By Alan Schuster
Ildar Amirovich Abdrazakov likes “Prince Igor” very much: “The music is fantastic. The famous dance of the Polovtsians everyone loves. And the aria for Prince Igor, this is very important, a wonderful piece. Amazing. But … it’s a difficult opera because the personage of the prince himself is not easy … but the role is not difficult — of course I can do it!”
And he definitely will, since he’s the exceptional bass-baritone who will be singing the title role in the Met’s first production of “Prince Igor” in almost 100 years. Opera fans might remember his dramatic and resonant voice as King Henry VIII in the 2013 HD performance of “Anna Bolena” with Anna Netrebko.
It was in St. Petersburg in the 1870s that Russian composer Alexander Borodin found both friendship and inspiration from several of his contemporaries, among them Tchiakovsky, Mussorgsky and Rimsky-Korsakov. Together, they not only shared their ideas on nationalism in music but also an eagerness to recycle their music from earlier works and then integrate them into their own operas.
Sadly, Borodin died before completing “Prince Igor,” having not yet synched some of his music with the plot. It became the sincere task of his friend Rimsky to get everything in order, even by conducting its premier three years later in St. Petersburg in 1890.
Prologue: A square in Putivl, Russia. Prince Igor is preparing to lead an army against the Polovtsians. The people ask for God’s blessing, but when the sky suddenly darkens, they are worried by the bad omen and urge him to abandon his campaign. Igor’s wife Yaroslavna also begs him not to go to war but he reassures her, leaving command of the city to her brother, Prince Galitsky.
Act I: The Russians have been defeated and Igor and his son, Vladimir, are now prisoners of the Polovtsian leader, Khan Konchak. His daughter, Konchakovna, has fallen in love with Vladimir and awaits their next meeting. Vladimir appears and both declare their love. They are interrupted by Igor, tormented by the Russian defeat and longing for his wife. Ovlur, a Polovtsian friend, approaches Igor and offers to help him escape. At first Igor rejects the idea as dishonorable but agrees to ponder it. Konchak enters and assures Igor that he is to be treated as a guest, not a prisoner. He offers to grant him freedom if Igor promises never to take up arms against the Polovtsians again. Igor explains that he cannot agree to this. Impressed with Igor’s pride, Konchak orders an impressive entertainment for his guest.
Act II: Yaroslavna, who has been suffering from bad dreams, is waiting for news of her husband and stepson. Some of her maidens enter and complain about Galitsky, who has abducted one of their number. When Galitsky unexpectedly appears, he tries to dismiss his sister’s accusations but then agrees to give up the girl.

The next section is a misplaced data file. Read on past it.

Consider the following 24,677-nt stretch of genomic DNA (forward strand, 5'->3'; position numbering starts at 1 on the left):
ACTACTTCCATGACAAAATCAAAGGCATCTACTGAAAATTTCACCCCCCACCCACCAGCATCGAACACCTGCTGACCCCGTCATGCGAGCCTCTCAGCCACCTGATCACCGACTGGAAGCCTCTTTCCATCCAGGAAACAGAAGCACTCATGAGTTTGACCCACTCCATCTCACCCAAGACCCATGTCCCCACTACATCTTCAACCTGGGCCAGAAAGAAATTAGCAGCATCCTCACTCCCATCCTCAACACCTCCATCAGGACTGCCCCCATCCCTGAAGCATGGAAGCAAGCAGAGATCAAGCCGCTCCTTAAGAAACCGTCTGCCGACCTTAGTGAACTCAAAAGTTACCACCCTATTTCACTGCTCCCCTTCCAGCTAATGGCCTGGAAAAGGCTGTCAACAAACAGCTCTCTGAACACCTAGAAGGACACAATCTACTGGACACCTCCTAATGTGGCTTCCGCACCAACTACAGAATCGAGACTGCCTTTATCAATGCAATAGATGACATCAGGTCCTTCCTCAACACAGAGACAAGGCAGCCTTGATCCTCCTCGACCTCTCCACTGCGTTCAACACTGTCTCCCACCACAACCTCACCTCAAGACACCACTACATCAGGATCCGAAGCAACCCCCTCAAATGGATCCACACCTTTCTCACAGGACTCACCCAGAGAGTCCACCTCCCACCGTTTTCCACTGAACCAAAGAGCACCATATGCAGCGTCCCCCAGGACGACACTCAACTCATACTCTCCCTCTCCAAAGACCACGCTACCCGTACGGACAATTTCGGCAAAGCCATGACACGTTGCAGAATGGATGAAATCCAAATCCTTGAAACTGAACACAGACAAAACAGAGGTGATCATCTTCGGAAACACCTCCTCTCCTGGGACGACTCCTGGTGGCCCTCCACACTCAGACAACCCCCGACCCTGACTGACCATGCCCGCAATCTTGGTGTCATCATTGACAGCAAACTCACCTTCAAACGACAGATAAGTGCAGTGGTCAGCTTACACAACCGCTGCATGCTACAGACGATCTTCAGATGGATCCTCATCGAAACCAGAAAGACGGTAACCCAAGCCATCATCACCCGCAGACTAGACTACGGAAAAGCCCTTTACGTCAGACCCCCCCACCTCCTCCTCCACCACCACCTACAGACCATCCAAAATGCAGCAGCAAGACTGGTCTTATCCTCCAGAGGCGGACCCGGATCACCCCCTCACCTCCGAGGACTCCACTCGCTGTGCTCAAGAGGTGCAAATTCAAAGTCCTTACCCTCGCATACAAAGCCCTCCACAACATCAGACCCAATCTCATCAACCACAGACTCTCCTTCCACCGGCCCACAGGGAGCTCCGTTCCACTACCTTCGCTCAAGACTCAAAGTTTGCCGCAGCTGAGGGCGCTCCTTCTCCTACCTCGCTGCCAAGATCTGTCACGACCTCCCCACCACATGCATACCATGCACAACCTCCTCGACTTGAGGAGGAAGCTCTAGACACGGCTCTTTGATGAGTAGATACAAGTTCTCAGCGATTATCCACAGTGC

Galitsky’s men, among them Skula and Yeroshka, sing the Prince’s praises. Galitsky celebrates his hedonistic philosophy and mocks Yaroslavna’s disapproval of his life. A group of maidens rushes in to protest against the abduction, but the men laugh at them and Galitsky sends them away. The crowd resumes their praises of the Prince, demanding that he should lead them, not Igor.
A party of boyars arrives with news of Igor’s defeat and imprisonment. Galitsky and his men use the confusion to hatch a revolt, urging the boyars to elect a new prince. Alarm bells sound, announcing that the Polovtsians are already attacking the city. The people are resolved to defend their freedom.
Act III: Putivl has fallen. Yaroslavna, who has given up hope that Igor will return, laments her loss while the peasants mourn for their devastated country. Skula and Yeroshka mock the imprisoned Igor, unaware of his escape from the Polovtsian camp. When they notice him approaching from afar, they decide to save themselves by announcing his arrival and declaring their loyalty to him. When Yaroslavna and Igor are reunited, the prince laments that he didn’t die in battle like his predecessors. The people joyfully greet Igor on his return, according to Opera News.
Much of Borodin’s score is on a large scale, designed to impress. And it’s the world famous Polovtsian dances — lasting about 12 minutes — which have become the opera’s piece-de-resistance. The dances vary widely with captivating rhythms, supporting the movements of wild men, young girls and boys, slave girls and prisoners.
One haunting melody in particular is worth noting. Borodin took it from his String Quartet in D Major and integrated it into the slave girls section. Then in the 1950s, the composers of “Kismet” made use of it, turning it into a love duet. Finally the string quartet became a popular solo for Tony Bennett — and many others — called “Stranger in Paradise.”
Tickets are Adults $22; OLLI members $18; Students $15. All seats assigned. The box office opens at noon for the 12:55 curtain time on Saturday, March 1, or call 843-521-4145.